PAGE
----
US researchers have created a smart glass that provides shading and energy generation when the sun is shining, and a clear window when there’s no sun.
Developed by the US Department of Energy’s National Renewable Energy Laboratory (NREL), the device darkens when heated, allowing it to generate electricity from a broad spectrum of light.
With current solar windows there’s a tradeoff between the light available to solar cells, and that provided to building occupants for daylighting. Allowing more visible light to go through to occupants means less available for solar energy generation; allowing less means more opaque windows and a loss of views and daylight.
“There is a fundamental tradeoff between a good window and a good solar cell,” NREL scientist Lance Wheeler said.
“This technology bypasses that. We have a good solar cell when there’s lots of sunshine and we have a good window when there’s not.”
When not generating electricity, the window allows an average of 68 per cent of visible light to pass through. When the window turns dark after being heated by sunlight – a process that took about three minutes during testing – only three per cent of light is allowed through.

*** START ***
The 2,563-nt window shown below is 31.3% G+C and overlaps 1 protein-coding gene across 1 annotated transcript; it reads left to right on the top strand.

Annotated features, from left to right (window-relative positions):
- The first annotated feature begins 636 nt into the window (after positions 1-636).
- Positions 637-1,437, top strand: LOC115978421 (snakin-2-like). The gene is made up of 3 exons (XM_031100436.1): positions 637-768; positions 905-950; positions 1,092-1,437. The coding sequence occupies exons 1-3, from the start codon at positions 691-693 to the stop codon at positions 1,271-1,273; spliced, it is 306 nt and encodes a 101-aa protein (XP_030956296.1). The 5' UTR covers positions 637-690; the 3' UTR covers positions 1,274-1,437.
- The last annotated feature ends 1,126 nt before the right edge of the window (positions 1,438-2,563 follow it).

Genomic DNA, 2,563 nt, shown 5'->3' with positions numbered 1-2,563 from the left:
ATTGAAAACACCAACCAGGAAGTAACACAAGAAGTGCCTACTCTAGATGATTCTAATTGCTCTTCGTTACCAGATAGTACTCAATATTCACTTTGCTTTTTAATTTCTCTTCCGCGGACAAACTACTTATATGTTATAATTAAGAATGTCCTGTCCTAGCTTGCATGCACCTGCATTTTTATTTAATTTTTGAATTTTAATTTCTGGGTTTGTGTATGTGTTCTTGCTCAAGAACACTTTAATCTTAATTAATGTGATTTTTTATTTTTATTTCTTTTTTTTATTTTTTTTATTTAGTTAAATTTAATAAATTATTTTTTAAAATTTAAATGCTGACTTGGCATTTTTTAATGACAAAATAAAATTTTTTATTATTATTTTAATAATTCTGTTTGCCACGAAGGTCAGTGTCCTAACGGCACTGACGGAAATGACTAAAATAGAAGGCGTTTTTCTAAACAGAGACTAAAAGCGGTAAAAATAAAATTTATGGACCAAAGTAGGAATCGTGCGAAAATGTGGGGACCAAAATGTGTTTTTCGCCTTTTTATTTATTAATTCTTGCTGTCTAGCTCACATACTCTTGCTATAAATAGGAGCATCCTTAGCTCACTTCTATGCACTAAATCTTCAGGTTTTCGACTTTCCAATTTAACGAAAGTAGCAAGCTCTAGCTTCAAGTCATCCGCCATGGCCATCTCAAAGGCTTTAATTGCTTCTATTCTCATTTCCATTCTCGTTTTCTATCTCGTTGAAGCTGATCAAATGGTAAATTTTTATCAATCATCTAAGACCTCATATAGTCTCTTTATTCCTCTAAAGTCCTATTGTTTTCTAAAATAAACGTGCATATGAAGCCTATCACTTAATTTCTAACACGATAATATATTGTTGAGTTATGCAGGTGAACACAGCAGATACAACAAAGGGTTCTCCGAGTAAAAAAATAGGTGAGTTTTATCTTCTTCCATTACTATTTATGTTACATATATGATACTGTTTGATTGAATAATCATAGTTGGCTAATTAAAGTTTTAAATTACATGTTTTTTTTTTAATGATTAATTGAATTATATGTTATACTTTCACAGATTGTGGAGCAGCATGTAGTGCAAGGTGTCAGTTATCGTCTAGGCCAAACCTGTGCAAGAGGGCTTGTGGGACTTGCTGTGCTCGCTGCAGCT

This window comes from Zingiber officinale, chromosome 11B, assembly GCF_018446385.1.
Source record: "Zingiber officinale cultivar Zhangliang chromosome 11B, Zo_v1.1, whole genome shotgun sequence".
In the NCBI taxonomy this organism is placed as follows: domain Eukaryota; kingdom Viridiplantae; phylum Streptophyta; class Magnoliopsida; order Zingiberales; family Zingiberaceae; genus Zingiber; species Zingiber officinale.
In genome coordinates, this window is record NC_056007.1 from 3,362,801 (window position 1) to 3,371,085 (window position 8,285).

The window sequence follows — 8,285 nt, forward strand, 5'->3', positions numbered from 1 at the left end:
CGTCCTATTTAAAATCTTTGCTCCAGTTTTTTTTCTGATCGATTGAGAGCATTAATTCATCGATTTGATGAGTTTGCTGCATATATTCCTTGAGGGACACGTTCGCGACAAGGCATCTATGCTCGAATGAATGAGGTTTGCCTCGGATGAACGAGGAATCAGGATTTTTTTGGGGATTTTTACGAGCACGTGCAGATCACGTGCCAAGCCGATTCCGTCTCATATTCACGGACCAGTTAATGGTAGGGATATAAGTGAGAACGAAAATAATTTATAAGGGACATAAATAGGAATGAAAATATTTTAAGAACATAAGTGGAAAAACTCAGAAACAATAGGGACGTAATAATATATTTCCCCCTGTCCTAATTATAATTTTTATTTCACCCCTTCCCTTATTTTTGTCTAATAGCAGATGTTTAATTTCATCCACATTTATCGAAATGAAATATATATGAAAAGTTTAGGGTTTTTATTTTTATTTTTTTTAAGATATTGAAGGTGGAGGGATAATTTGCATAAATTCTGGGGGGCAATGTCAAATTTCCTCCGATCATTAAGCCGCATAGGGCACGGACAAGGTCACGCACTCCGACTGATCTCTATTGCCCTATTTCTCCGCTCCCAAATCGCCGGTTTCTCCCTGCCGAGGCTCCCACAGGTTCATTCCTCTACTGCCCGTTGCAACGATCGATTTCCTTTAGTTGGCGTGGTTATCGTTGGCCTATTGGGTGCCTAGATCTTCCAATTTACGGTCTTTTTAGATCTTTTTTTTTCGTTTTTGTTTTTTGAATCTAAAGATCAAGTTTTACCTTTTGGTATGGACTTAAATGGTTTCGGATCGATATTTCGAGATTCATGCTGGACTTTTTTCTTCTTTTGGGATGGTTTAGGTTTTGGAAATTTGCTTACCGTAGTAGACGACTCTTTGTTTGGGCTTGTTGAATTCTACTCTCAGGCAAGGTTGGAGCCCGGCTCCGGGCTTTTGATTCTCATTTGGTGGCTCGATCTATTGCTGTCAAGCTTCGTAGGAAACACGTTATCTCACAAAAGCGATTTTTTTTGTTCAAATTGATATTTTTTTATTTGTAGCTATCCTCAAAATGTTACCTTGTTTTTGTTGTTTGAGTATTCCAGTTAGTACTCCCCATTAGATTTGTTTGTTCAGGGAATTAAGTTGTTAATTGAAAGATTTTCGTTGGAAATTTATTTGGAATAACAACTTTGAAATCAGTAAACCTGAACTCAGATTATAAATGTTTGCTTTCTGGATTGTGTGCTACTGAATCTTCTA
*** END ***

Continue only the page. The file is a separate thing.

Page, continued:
The research, published in Nature Communications, found a solar power conversion factor of 11.3 per cent.
Dr Wheeler said that while thermochromic technology currently existed, there was nothing that converted energy into electricity.
See our related articles:
- The holy grail of glazing: high-insulating, energy-generating glass on the way
- Another step forward for cheap solar-powered smart windows
The NREL technology is based on methylamine molecules that are selectively absorbed into the device. When heated by solar, the molecules are driven out and the device darkens. When cooled, the methylamine re-absorb into the device, which becomes transparent.
Other advanced materials in the device include perovskites and single-walled carbon nanotubes.
However, more testing is required as performance declined over the course of 20 cycles due to restructuring of the switchable layer.
Dr Wheeler said the technology could be integrated into buildings, vehicles and other products such as smart phones. It could even power integrated technology in glass, such as rain sensors and motors, that could open and close windows.
NREL has begun to assess commercialisation pathways, teaming up with industry to develop a marketplace for the product, which is being dubbed SwitchGlaze.